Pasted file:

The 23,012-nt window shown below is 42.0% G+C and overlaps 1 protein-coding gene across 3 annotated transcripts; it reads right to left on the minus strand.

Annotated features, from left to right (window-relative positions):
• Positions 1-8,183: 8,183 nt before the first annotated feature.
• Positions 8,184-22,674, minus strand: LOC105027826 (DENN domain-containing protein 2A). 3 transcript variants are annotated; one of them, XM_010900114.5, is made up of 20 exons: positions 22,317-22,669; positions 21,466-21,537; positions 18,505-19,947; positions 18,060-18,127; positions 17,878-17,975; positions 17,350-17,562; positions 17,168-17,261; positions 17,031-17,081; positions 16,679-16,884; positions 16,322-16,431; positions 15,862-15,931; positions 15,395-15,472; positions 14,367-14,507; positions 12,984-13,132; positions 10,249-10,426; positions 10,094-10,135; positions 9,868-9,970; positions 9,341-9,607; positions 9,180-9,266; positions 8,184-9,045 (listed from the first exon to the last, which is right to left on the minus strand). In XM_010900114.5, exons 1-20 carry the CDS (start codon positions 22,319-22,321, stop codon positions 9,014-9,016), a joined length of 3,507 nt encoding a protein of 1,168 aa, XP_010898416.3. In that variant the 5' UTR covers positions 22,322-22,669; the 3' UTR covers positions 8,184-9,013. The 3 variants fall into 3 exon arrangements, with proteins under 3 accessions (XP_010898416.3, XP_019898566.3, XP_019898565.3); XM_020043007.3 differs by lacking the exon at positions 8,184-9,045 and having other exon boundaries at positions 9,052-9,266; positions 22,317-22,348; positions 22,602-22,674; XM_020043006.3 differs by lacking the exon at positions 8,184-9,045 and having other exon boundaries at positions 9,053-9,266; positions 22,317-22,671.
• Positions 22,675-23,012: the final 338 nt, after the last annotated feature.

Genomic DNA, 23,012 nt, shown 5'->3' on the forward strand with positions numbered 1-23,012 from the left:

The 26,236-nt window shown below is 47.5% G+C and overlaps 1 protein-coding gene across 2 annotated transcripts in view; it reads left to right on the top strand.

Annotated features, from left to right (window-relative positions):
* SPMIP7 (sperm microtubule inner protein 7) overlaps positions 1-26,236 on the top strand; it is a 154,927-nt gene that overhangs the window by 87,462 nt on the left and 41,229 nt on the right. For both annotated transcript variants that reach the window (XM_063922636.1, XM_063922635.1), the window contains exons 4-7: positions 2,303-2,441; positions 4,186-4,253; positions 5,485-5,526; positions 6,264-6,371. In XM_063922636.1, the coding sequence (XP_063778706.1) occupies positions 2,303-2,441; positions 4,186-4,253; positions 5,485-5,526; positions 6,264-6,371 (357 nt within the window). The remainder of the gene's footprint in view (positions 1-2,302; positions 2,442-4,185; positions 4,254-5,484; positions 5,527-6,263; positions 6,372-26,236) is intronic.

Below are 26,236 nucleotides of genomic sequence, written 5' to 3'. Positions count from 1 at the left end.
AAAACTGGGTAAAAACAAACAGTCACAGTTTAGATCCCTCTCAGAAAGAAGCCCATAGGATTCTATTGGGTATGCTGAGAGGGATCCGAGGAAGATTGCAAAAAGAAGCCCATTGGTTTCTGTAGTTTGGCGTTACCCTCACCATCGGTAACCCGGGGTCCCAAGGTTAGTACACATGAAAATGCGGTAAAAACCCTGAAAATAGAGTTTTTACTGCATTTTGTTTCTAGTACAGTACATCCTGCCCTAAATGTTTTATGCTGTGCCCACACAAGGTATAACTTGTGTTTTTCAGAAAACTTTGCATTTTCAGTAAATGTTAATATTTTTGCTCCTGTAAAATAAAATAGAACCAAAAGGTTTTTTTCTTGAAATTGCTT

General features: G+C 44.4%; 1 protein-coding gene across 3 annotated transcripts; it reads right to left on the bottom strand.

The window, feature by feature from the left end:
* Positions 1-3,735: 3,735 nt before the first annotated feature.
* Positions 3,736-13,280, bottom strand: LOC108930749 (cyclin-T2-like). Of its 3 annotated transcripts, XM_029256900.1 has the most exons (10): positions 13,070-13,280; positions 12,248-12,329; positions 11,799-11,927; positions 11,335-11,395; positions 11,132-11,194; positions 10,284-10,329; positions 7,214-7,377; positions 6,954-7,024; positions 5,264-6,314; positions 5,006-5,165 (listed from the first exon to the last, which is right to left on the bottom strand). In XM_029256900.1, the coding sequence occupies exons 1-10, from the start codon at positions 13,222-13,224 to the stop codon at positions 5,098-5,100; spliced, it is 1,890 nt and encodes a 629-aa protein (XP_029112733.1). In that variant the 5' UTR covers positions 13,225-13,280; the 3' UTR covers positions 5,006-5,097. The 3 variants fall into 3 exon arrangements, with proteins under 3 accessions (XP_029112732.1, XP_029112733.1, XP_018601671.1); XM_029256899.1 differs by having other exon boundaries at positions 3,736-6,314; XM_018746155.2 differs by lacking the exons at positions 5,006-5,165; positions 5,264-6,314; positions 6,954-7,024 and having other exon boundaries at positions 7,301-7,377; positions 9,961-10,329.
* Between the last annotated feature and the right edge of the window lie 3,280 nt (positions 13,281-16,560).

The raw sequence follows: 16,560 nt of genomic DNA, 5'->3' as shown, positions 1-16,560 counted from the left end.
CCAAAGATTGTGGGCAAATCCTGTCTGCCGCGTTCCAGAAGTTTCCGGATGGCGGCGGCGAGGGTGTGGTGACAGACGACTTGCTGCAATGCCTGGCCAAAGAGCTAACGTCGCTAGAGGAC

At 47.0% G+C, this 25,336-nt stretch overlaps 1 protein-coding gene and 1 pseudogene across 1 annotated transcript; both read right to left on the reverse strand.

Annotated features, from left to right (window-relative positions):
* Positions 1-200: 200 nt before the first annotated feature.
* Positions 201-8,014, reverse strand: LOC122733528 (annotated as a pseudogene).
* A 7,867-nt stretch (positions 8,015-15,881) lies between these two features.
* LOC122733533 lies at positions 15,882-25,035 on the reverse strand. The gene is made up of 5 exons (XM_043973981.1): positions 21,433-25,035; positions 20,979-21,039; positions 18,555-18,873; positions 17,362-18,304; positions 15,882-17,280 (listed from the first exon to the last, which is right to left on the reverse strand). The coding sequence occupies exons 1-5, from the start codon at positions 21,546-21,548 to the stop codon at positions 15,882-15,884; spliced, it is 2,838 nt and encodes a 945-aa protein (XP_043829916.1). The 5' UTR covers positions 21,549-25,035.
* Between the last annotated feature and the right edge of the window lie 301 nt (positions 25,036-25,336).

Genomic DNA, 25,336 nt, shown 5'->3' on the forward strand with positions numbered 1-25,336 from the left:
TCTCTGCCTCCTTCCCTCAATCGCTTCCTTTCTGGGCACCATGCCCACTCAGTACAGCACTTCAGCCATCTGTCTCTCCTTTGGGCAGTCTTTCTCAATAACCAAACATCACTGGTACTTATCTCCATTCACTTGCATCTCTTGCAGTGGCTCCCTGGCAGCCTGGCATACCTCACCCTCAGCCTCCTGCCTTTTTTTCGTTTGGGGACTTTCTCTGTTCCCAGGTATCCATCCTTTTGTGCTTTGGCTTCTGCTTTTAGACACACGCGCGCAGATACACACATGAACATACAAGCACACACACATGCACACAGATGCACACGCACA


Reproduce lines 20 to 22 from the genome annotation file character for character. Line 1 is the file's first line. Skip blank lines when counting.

Annotated features, from left to right (window-relative positions):
* Positions 1-200: 200 nt before the first annotated feature.
* Positions 201-8,014, reverse strand: LOC122733528 (annotated as a pseudogene).